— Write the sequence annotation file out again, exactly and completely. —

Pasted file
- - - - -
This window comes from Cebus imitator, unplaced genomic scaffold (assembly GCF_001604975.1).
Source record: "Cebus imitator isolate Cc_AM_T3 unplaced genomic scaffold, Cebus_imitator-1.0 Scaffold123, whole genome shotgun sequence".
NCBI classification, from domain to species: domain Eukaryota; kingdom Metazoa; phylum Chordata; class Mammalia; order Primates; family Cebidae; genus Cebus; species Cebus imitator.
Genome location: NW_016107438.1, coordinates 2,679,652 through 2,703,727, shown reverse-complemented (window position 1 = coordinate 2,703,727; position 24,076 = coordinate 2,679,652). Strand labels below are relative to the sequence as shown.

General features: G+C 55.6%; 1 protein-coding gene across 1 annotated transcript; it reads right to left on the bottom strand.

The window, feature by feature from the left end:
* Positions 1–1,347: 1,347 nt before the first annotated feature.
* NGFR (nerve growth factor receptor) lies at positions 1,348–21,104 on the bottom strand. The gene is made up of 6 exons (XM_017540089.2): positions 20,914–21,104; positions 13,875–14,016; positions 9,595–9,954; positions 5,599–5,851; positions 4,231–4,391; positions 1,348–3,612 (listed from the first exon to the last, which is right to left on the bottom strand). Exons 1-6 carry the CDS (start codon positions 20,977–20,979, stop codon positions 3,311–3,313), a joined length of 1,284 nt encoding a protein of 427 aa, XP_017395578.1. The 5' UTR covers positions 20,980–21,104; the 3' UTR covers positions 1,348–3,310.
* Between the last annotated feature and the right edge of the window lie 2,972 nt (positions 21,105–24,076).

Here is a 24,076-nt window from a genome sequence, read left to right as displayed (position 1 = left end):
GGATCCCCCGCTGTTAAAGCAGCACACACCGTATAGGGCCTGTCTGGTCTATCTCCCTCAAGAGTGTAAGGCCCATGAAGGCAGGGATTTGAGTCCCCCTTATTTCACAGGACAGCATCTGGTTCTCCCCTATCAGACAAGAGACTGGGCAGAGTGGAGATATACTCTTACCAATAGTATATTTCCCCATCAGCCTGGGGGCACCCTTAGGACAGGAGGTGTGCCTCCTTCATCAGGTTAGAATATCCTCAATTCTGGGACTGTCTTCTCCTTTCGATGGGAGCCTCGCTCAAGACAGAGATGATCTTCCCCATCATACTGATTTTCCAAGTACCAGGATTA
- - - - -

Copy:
This window comes from Cebus imitator, unplaced genomic scaffold (assembly GCF_001604975.1).
Source record: "Cebus imitator isolate Cc_AM_T3 unplaced genomic scaffold, Cebus_imitator-1.0 Scaffold123, whole genome shotgun sequence".
NCBI classification, from domain to species: domain Eukaryota; kingdom Metazoa; phylum Chordata; class Mammalia; order Primates; family Cebidae; genus Cebus; species Cebus imitator.
Genome location: NW_016107438.1, coordinates 2,679,652 through 2,703,727, shown reverse-complemented (window position 1 = coordinate 2,703,727; position 24,076 = coordinate 2,679,652). Strand labels below are relative to the sequence as shown.

General features: G+C 55.6%; 1 protein-coding gene across 1 annotated transcript; it reads right to left on the bottom strand.

The window, feature by feature from the left end:
* Positions 1–1,347: 1,347 nt before the first annotated feature.
* NGFR (nerve growth factor receptor) lies at positions 1,348–21,104 on the bottom strand. The gene is made up of 6 exons (XM_017540089.2): positions 20,914–21,104; positions 13,875–14,016; positions 9,595–9,954; positions 5,599–5,851; positions 4,231–4,391; positions 1,348–3,612 (listed from the first exon to the last, which is right to left on the bottom strand). Exons 1-6 carry the CDS (start codon positions 20,977–20,979, stop codon positions 3,311–3,313), a joined length of 1,284 nt encoding a protein of 427 aa, XP_017395578.1. The 5' UTR covers positions 20,980–21,104; the 3' UTR covers positions 1,348–3,310.
* Between the last annotated feature and the right edge of the window lie 2,972 nt (positions 21,105–24,076).

Here is a 24,076-nt window from a genome sequence, read left to right as displayed (position 1 = left end):
GGATCCCCCGCTGTTAAAGCAGCACACACCGTATAGGGCCTGTCTGGTCTATCTCCCTCAAGAGTGTAAGGCCCATGAAGGCAGGGATTTGAGTCCCCCTTATTTCACAGGACAGCATCTGGTTCTCCCCTATCAGACAAGAGACTGGGCAGAGTGGAGATATACTCTTACCAATAGTATATTTCCCCATCAGCCTGGGGGCACCCTTAGGACAGGAGGTGTGCCTCCTTCATCAGGTTAGAATATCCTCAATTCTGGGACTGTCTTCTCCTTTCGATGGGAGCCTCGCTCAAGACAGAGATGATCTTCCCCATCATACTGATTTTCCAAGTACCAGGATTA